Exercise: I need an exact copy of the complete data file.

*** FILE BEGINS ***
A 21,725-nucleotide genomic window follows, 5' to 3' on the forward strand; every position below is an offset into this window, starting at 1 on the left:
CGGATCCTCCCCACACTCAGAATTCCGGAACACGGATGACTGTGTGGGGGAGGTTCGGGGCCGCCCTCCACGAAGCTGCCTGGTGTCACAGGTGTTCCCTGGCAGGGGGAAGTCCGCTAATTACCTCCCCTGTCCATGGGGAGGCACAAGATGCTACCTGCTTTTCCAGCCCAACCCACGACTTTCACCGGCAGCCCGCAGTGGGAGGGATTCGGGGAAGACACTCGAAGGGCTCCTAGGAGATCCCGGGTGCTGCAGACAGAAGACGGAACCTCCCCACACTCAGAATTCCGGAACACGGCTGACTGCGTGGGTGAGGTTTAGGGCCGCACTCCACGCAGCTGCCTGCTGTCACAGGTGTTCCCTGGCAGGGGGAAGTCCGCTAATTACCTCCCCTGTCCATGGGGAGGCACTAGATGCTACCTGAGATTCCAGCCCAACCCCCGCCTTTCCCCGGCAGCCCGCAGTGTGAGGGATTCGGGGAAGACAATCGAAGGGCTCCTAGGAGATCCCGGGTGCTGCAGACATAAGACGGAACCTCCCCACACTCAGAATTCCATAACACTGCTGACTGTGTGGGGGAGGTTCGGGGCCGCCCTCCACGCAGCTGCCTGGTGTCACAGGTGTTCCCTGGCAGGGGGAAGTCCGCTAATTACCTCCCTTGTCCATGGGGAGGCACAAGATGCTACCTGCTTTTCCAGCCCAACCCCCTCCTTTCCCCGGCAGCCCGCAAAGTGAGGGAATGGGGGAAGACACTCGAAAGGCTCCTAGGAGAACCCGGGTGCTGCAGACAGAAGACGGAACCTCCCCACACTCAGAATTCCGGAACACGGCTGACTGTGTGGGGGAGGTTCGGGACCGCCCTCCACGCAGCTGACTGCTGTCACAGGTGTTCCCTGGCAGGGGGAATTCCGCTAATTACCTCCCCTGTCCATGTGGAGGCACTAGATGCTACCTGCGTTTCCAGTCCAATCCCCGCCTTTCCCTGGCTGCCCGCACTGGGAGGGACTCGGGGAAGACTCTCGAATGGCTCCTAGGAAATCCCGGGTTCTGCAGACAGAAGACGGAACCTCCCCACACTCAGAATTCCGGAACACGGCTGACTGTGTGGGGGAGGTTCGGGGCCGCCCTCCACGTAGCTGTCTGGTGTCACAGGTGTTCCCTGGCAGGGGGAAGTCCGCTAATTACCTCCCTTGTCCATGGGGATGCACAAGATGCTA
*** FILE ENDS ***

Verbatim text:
A 21,725-nucleotide genomic window follows, 5' to 3' on the forward strand; every position below is an offset into this window, starting at 1 on the left:
CGGATCCTCCCCACACTCAGAATTCCGGAACACGGATGACTGTGTGGGGGAGGTTCGGGGCCGCCCTCCACGAAGCTGCCTGGTGTCACAGGTGTTCCCTGGCAGGGGGAAGTCCGCTAATTACCTCCCCTGTCCATGGGGAGGCACAAGATGCTACCTGCTTTTCCAGCCCAACCCACGACTTTCACCGGCAGCCCGCAGTGGGAGGGATTCGGGGAAGACACTCGAAGGGCTCCTAGGAGATCCCGGGTGCTGCAGACAGAAGACGGAACCTCCCCACACTCAGAATTCCGGAACACGGCTGACTGCGTGGGTGAGGTTTAGGGCCGCACTCCACGCAGCTGCCTGCTGTCACAGGTGTTCCCTGGCAGGGGGAAGTCCGCTAATTACCTCCCCTGTCCATGGGGAGGCACTAGATGCTACCTGAGATTCCAGCCCAACCCCCGCCTTTCCCCGGCAGCCCGCAGTGTGAGGGATTCGGGGAAGACAATCGAAGGGCTCCTAGGAGATCCCGGGTGCTGCAGACATAAGACGGAACCTCCCCACACTCAGAATTCCATAACACTGCTGACTGTGTGGGGGAGGTTCGGGGCCGCCCTCCACGCAGCTGCCTGGTGTCACAGGTGTTCCCTGGCAGGGGGAAGTCCGCTAATTACCTCCCTTGTCCATGGGGAGGCACAAGATGCTACCTGCTTTTCCAGCCCAACCCCCTCCTTTCCCCGGCAGCCCGCAAAGTGAGGGAATGGGGGAAGACACTCGAAAGGCTCCTAGGAGAACCCGGGTGCTGCAGACAGAAGACGGAACCTCCCCACACTCAGAATTCCGGAACACGGCTGACTGTGTGGGGGAGGTTCGGGACCGCCCTCCACGCAGCTGACTGCTGTCACAGGTGTTCCCTGGCAGGGGGAATTCCGCTAATTACCTCCCCTGTCCATGTGGAGGCACTAGATGCTACCTGCGTTTCCAGTCCAATCCCCGCCTTTCCCTGGCTGCCCGCACTGGGAGGGACTCGGGGAAGACTCTCGAATGGCTCCTAGGAAATCCCGGGTTCTGCAGACAGAAGACGGAACCTCCCCACACTCAGAATTCCGGAACACGGCTGACTGTGTGGGGGAGGTTCGGGGCCGCCCTCCACGTAGCTGTCTGGTGTCACAGGTGTTCCCTGGCAGGGGGAAGTCCGCTAATTACCTCCCTTGTCCATGGGGATGCACAAGATGCTA